As I grow older, I'm much more aware of my limits. At a recent confirmation lock-in, I realized that there's a limit to how much sleep I can get before my performance as a leader suffers. When I workout, there's a limit to the distance I can run, the time that I can ride, or the amount that I can lift. As a pastor, there's an appropriate limit of how much personal information I share with anyone in the community.
Acknowledging and respecting limits is a healthy practice. Limits help to keep relationships safe, to pave the way for a faithful vocation, and to stay in shape. When we don't recognize the limits in our lives, we often face danger. When we break the speed limit, we increase the risk of harm and death, both to ourselves and others on the road. When we share someone else's secret, we break a limit of trust that has negative relational repercussions. When we spend more money than we have, we've broken the limit of reality, and end up in debt.
Yet, sometimes the only way to grow as people is to cross limits. Whenever we cross a limit, we should do so with purpose. Think about exercise. You cross limits in order to actually extend your limit. You ride past the point of exhaustion to extend your ability to ride. You lift past your last personal record to gain strength and ability. You run further than you ever have before to find a new standard of excellence. Sometimes crossing limits is the only way to grow.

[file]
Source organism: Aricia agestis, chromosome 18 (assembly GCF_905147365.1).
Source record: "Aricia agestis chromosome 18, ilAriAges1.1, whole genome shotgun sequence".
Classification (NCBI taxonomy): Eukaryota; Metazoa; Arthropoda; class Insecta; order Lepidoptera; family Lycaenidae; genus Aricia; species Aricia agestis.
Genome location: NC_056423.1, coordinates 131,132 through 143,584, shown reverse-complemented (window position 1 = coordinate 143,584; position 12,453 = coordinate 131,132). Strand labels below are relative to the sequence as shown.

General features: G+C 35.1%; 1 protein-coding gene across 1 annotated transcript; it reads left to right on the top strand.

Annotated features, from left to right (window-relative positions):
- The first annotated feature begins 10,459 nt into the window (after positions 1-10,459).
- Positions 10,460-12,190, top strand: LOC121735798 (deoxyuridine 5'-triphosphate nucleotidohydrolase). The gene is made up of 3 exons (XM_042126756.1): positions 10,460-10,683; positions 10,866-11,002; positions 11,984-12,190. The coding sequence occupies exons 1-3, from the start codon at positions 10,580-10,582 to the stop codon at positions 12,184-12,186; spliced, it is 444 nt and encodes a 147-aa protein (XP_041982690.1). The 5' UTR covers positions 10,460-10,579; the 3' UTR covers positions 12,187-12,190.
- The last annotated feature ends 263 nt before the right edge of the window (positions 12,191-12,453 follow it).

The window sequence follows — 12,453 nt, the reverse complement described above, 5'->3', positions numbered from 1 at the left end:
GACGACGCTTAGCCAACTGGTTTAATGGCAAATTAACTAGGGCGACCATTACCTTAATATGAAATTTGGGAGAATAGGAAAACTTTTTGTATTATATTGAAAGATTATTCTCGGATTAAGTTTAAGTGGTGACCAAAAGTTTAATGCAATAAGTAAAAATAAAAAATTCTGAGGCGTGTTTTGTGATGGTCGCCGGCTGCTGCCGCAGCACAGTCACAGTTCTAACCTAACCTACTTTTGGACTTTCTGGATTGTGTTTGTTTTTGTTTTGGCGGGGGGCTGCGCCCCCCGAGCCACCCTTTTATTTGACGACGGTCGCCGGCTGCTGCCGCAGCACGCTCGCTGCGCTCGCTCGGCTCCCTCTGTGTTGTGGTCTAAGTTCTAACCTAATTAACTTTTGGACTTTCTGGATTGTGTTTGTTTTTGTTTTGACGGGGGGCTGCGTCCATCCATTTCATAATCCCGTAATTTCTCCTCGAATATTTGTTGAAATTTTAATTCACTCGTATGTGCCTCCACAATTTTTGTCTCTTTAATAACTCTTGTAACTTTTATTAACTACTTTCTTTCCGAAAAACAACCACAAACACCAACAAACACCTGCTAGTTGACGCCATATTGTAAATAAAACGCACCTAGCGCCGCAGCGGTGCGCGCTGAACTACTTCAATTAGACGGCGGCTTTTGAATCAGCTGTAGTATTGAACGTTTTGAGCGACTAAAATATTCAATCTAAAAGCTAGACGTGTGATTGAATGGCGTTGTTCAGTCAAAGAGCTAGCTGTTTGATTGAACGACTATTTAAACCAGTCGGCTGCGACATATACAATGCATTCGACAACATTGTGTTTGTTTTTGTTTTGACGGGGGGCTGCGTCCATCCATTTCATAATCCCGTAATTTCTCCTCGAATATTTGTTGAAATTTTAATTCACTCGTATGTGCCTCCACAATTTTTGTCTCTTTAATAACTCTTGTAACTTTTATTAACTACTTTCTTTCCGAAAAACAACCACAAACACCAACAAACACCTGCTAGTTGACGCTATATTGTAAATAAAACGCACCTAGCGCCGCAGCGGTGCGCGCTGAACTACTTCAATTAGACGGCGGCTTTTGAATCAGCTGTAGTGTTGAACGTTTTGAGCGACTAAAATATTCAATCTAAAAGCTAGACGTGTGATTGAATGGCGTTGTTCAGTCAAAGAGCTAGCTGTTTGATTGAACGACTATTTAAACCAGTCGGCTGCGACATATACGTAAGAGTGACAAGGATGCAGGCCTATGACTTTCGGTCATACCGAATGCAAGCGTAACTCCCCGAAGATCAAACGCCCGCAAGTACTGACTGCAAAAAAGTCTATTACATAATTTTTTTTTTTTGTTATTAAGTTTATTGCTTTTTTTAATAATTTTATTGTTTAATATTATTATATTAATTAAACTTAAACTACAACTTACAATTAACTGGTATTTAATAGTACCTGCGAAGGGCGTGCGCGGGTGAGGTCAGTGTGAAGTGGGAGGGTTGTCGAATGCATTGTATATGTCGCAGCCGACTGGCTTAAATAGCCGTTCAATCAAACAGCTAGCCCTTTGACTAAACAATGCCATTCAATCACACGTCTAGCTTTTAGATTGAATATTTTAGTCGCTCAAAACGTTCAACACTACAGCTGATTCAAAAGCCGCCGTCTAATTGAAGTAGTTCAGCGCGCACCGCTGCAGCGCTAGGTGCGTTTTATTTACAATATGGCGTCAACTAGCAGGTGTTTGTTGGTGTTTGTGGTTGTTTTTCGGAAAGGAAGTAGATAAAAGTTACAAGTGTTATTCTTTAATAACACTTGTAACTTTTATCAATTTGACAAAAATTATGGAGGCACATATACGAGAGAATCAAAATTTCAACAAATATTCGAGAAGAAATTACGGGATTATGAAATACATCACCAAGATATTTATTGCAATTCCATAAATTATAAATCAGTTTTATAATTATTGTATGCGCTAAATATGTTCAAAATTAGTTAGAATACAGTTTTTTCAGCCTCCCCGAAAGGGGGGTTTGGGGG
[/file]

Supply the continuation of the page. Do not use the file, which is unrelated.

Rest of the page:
At other times, crossing limits may not help us to grow, but may still be necessary. At this point in my life, I likely can't develop new habits where I sleep less and still feel my best. But the relational commitment that losing sleep shows to young people in faith helps others to grow past their own limits, even if the next day I operate worse than a Merle zombie on The Walking Dead. Sometimes we cross limits to help show others that they're worth the risk we take. The same is true for divulging personal information as a leader. At one level, leaders remain apart from the community. As another post references, this looks like leading from ahead or behind.
But at times, leaders must lead from the center. Leaders must show vulnerability and authenticity as a member of the community, as one who faces similar struggles and shares similar joys and cries similar tears and dreams for similar futures. This doesn't mean that we break inappropriate boundaries, whether physical or emotional or spiritual. Quite the opposite, in fact. Crossing personal limits where we show our unity with the congregation can help us to more accurately define the boundaries we need to operate as a healthy community. If we never surpass these limits as leaders, I suppose that's fine. That's just not Christian leadership.
For you see, it was Jesus who crossed the limits of godliness and humanity on Christmas. It was Jesus who crossed the limit of death on Good Friday. It was Jesus who crossed the limit of the tomb on Easter Sunday. All for us. There are times where not just pastors but all Christians are called to cross the limits in our lives. Sometimes we're called to do so to grow ourselves, and sometimes we're called to do so in order to help others grow.
But the only way to do this safely is to know our limits, our needs, our abilities, and then cross them with intentionality, with purpose, with love, and with health in mind for everyone involved. So know your limits, and if you don't, learn them. Ask yourself and those close to you where the limits in your life exist, and how you might intentionally cross them in order to grow yourself and grow your community.
Simultaneously a sinner and a saint.